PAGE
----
Not all face coverings as effective as others, Oxford University study finds

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Different rules on face coverings are being introduced across the UK in a bid to halt the spread of coronavirus.

In England, it will be mandatory to wear one in shops and supermarkets from July 24 – a rule that is already in place in Scotland. In Wales, they will be compulsory on public transport from July 27 and that’s already the case in Northern Ireland.

The guidelines come as a new report shows that not all face coverings are as effective as others in reducing the spread of Covid-19, reports the Manchester Evening News.

Scientists from Oxford University’s Leverhulme Centre for Demographic Science have studied different face mask types and coverings, along with a comparison of policies and behavioural factors underlying usage around the world.

Professor Melinda Mills, director of the Leverhulme Centre and author of the study, said: “The general public does not need to wear surgical masks or respirators. We find that masks made from high-quality material such as high-grade cotton, multiple layers and particularly hybrid constructions are effective.

“For instance, combining cotton and silk or flannel provide over 95 per cent filtration, so wearing a mask can protect others.”

The report, which was published last week by the British Academy and the Royal Society as part of Royal Society’s SET-C (Science in Emergencies Tasking – Covid-19) group, said wearers are also protected by cotton masks – combining all research on cloth masks in a new meta-analysis.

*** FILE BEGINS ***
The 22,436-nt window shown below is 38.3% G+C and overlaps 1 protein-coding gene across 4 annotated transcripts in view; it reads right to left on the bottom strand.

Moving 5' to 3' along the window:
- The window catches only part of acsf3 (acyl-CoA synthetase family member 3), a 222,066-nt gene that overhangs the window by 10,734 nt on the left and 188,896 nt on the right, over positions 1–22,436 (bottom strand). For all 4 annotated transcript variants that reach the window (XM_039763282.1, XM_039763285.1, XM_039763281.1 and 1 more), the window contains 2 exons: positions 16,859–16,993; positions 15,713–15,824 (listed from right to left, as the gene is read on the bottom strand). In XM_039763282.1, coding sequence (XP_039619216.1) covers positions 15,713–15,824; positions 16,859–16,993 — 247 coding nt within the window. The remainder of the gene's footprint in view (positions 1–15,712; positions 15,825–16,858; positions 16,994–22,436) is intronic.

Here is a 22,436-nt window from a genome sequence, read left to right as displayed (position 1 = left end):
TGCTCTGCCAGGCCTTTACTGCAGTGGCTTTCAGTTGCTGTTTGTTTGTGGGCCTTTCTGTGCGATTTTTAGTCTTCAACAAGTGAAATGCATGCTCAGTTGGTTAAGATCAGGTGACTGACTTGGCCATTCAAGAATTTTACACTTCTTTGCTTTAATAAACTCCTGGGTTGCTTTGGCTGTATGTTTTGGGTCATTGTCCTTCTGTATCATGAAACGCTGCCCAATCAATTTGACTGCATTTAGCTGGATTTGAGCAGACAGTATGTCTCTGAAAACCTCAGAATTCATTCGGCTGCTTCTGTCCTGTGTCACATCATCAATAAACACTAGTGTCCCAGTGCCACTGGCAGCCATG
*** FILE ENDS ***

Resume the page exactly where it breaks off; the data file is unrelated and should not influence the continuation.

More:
“Attention must also be placed on how well it fits on the face; it should loop around the ears or around the back of the neck for better coverage,” Prof Mills added.

But the study has found that some coverings are not as effective as others. Loosely-woven fabrics, such as scarves, were shown to be the least effective.

While it is already compulsory for travellers to wear a covering on public transport in England, shoppers will also have to do so from July 24. Health Secretary Matt Hancock said anyone failing to comply could face a fine of up to £100.

The new rule comes after confusion over whether the UK Government planned to introduce it after Prime Minister Boris Johnson said they were looking at “stricter” rules.

Then senior Cabinet Office minister Michael Gove said on Sunday he did not believe they should be mandatory and it was better to “trust people’s common sense”.

Prof Mills added: “The evidence is clear that people should wear masks to reduce virus transmission and protect themselves, with most countries recommending the public to wear them.”



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